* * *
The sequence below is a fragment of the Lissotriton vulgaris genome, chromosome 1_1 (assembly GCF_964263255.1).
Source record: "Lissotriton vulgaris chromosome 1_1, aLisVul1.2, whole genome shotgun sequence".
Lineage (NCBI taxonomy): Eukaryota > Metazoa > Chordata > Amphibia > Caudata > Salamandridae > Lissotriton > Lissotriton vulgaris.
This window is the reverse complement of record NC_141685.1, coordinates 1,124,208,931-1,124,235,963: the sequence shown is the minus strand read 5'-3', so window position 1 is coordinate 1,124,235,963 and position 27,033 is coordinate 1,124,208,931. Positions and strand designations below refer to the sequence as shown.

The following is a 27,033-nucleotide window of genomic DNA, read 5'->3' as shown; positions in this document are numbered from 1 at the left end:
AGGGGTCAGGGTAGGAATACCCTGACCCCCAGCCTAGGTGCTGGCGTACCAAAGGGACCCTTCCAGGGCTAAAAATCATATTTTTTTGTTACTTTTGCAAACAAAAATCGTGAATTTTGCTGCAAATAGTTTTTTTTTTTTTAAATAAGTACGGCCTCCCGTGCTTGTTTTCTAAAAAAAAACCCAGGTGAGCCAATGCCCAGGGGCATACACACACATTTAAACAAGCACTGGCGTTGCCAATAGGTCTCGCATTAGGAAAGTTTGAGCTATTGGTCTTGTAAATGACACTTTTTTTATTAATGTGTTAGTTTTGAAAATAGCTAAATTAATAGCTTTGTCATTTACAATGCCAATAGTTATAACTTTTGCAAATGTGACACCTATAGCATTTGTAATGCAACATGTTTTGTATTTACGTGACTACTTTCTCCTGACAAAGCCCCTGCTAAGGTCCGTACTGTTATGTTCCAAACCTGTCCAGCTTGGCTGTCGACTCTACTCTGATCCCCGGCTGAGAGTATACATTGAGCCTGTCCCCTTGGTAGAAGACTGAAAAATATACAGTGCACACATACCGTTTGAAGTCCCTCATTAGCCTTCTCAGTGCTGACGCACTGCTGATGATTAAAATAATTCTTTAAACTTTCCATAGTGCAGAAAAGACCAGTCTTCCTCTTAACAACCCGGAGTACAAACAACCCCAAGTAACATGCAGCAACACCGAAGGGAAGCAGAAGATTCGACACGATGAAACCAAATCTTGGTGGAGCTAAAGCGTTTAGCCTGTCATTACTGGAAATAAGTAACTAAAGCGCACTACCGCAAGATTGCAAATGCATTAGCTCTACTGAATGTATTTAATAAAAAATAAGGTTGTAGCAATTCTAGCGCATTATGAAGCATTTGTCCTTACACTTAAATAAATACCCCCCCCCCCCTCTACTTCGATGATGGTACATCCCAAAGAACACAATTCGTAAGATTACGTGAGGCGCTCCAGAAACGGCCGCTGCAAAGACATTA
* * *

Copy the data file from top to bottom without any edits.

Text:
The sequence below is a fragment of the Lissotriton vulgaris genome, chromosome 1_1 (assembly GCF_964263255.1).
Source record: "Lissotriton vulgaris chromosome 1_1, aLisVul1.2, whole genome shotgun sequence".
Lineage (NCBI taxonomy): Eukaryota > Metazoa > Chordata > Amphibia > Caudata > Salamandridae > Lissotriton > Lissotriton vulgaris.
This window is the reverse complement of record NC_141685.1, coordinates 1,124,208,931-1,124,235,963: the sequence shown is the minus strand read 5'-3', so window position 1 is coordinate 1,124,235,963 and position 27,033 is coordinate 1,124,208,931. Positions and strand designations below refer to the sequence as shown.

The following is a 27,033-nucleotide window of genomic DNA, read 5'->3' as shown; positions in this document are numbered from 1 at the left end:
AGGGGTCAGGGTAGGAATACCCTGACCCCCAGCCTAGGTGCTGGCGTACCAAAGGGACCCTTCCAGGGCTAAAAATCATATTTTTTTGTTACTTTTGCAAACAAAAATCGTGAATTTTGCTGCAAATAGTTTTTTTTTTTTTAAATAAGTACGGCCTCCCGTGCTTGTTTTCTAAAAAAAAACCCAGGTGAGCCAATGCCCAGGGGCATACACACACATTTAAACAAGCACTGGCGTTGCCAATAGGTCTCGCATTAGGAAAGTTTGAGCTATTGGTCTTGTAAATGACACTTTTTTTATTAATGTGTTAGTTTTGAAAATAGCTAAATTAATAGCTTTGTCATTTACAATGCCAATAGTTATAACTTTTGCAAATGTGACACCTATAGCATTTGTAATGCAACATGTTTTGTATTTACGTGACTACTTTCTCCTGACAAAGCCCCTGCTAAGGTCCGTACTGTTATGTTCCAAACCTGTCCAGCTTGGCTGTCGACTCTACTCTGATCCCCGGCTGAGAGTATACATTGAGCCTGTCCCCTTGGTAGAAGACTGAAAAATATACAGTGCACACATACCGTTTGAAGTCCCTCATTAGCCTTCTCAGTGCTGACGCACTGCTGATGATTAAAATAATTCTTTAAACTTTCCATAGTGCAGAAAAGACCAGTCTTCCTCTTAACAACCCGGAGTACAAACAACCCCAAGTAACATGCAGCAACACCGAAGGGAAGCAGAAGATTCGACACGATGAAACCAAATCTTGGTGGAGCTAAAGCGTTTAGCCTGTCATTACTGGAAATAAGTAACTAAAGCGCACTACCGCAAGATTGCAAATGCATTAGCTCTACTGAATGTATTTAATAAAAAATAAGGTTGTAGCAATTCTAGCGCATTATGAAGCATTTGTCCTTACACTTAAATAAATACCCCCCCCCCCCTCTACTTCGATGATGGTACATCCCAAAGAACACAATTCGTAAGATTACGTGAGGCGCTCCAGAAACGGCCGCTGCAAAGACATTA